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If a bank owns an unmargined OTC derivative contract with mark to market valuation of \$X, is it required to borrow \$X from money markets in order to post that asset's value to its balance sheet? If so, what is the reasoning behind this requirement (rather than simply including the derivative's mark to market value on its balance sheet without needing to borrow that amount)?

I have read internal resources that imply this, but have not been able to find anything publicly available that confirms and explains this.

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    $\begingroup$ According to this comprehensive summary no such borrowing is required. Can you give a bit more background why you think this might be implied? $\endgroup$
    – Kurt G.
    Aug 28, 2021 at 7:26
  • $\begingroup$ Hi @KurtG. - I work at an investment bank, and have seen multiple internal documents stating this. However those documents do not explain why! $\endgroup$
    – Trent Gm
    Aug 31, 2021 at 0:46

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Ok so let’s say we have an asset on the balance sheet which is the market value of an unmargined derivative. A common procedure by banks is to assume this is financed by unsecured borrowing. Why ? I suppose there are two cases (a) the derivative has been hedged with a margined contract going in the opposite direction. In this case the margined contract is a liability, for which the bank has to raise cash. Thus, we have a requirement for unsecured borrowing. Or, (b) (less likely) the contract was unhedged, so it represents a pure gain . In this case, the balance sheet reflects this gain by an increase of retained earnings within shareholder equity. However one assumes that the bank will maintain its desired capital structure at a certain ratio , so in the end the bank will repurchase some equity and instead take out unsecured borrowing , as before.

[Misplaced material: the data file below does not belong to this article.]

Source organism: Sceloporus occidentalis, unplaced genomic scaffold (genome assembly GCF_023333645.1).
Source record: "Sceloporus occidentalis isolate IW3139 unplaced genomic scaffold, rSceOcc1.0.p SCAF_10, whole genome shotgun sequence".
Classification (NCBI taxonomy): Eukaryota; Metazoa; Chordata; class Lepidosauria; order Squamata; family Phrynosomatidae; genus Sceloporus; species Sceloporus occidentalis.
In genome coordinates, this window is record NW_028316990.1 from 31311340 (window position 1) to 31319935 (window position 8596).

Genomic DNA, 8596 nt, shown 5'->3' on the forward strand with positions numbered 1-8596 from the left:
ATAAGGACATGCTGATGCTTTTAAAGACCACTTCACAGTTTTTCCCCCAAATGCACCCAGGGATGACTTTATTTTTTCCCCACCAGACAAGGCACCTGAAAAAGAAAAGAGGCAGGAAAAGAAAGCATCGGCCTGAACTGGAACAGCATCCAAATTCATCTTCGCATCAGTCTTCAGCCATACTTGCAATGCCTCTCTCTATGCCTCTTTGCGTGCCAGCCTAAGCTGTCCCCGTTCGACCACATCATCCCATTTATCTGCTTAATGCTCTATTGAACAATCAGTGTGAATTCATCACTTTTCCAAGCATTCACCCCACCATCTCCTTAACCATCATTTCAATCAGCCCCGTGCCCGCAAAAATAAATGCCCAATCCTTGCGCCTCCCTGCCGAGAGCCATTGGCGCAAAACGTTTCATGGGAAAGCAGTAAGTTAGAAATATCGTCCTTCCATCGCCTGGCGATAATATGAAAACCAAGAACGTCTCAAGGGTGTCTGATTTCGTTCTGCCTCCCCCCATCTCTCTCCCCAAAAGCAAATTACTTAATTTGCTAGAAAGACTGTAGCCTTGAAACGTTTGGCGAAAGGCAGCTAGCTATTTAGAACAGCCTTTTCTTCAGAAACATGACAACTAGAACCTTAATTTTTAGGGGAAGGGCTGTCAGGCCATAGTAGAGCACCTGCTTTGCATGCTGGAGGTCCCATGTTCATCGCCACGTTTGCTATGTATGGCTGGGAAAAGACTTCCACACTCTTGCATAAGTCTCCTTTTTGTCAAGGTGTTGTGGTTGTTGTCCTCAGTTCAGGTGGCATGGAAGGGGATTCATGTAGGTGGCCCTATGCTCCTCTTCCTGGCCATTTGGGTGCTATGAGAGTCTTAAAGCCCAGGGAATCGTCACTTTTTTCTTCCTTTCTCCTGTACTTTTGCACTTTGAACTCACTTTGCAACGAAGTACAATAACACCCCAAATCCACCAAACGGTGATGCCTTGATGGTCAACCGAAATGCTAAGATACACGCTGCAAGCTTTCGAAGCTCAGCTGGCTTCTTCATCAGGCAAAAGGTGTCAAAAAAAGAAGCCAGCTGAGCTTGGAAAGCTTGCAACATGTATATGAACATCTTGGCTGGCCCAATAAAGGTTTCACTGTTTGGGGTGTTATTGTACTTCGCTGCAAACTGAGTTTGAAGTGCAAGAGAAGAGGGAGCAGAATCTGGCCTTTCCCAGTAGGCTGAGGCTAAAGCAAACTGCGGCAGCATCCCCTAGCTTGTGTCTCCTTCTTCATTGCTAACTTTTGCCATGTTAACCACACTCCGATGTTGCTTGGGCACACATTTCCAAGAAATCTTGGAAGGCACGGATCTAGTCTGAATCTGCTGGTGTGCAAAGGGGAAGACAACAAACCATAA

So yes, gains on unmargined derivatives are generally financed by unsecured borrowing and are internally costed as such.

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  • $\begingroup$ I've read explanation (a) before, and it doesn't make sense to me. Why would the decision to hedge a trade affect it's valuation. Also worth noting that the funds put into margin would usually earn interest. Further worth noting that it's common for banks to leave part of their position unhedged. (b) is a more self consistent explanation, but not sure how true that assumption is... $\endgroup$
    – Trent Gm
    Aug 31, 2021 at 12:43
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From a pure accounting perspective under IFRS 9, there is no requirement like this for putting it on the balance sheet.

Every derivative, regardless of margined or unmargined, gets posted to the balancesheet to its Fair Value. For uncollateralised derivatives, this means $FV = MtM("riskless") - XVA$, while for collateralised derivatives, it is best practice to neglect $XVA$.

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  • $\begingroup$ Looking at pwc.com.au/pdf/xva-explained.pdf as a primer to XVA, the pdf writes "Captures the funding cost of uncollateralised derivatives above the ‘risk free rate’.", implying some sort of funding cost for uncollateralised derivatives. Further down the pdf writes "Similarly, a funding cost arises for the bank when a derivative has a positive market value. The purchase of an ‘in the money’ or asset position derivative requires the bank to pay cash.", which is clearly true to me, but what funding is there for a derivative that becomes in the money. $\endgroup$
    – Trent Gm
    Aug 31, 2021 at 12:50
  • $\begingroup$ You are pointing on a conflict between accounting and trading. As dm63 pointed out, derivative desks are charged the bank's average funding costs. Therefore, they have to make a FVA to uncollateralised derivatives. If they don't do this, there will be a loss on trades that are collateralised. But under IFRS 13, the FV is the exit price of a derivative, hence funding costs of the bank should be irrelevant, since the market price matters. However, in practise, FVA gets incorporated in the FV. Have a look at Hull, White (2013): "Valuing Derivatives: Funding Value Adjustments and Fair Value" $\endgroup$
    – simzoor
    Aug 31, 2021 at 16:06
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    $\begingroup$ In your example, if there is no hedging with a collateralised trade, afaik there are no funding costs. $\endgroup$
    – simzoor
    Aug 31, 2021 at 16:30

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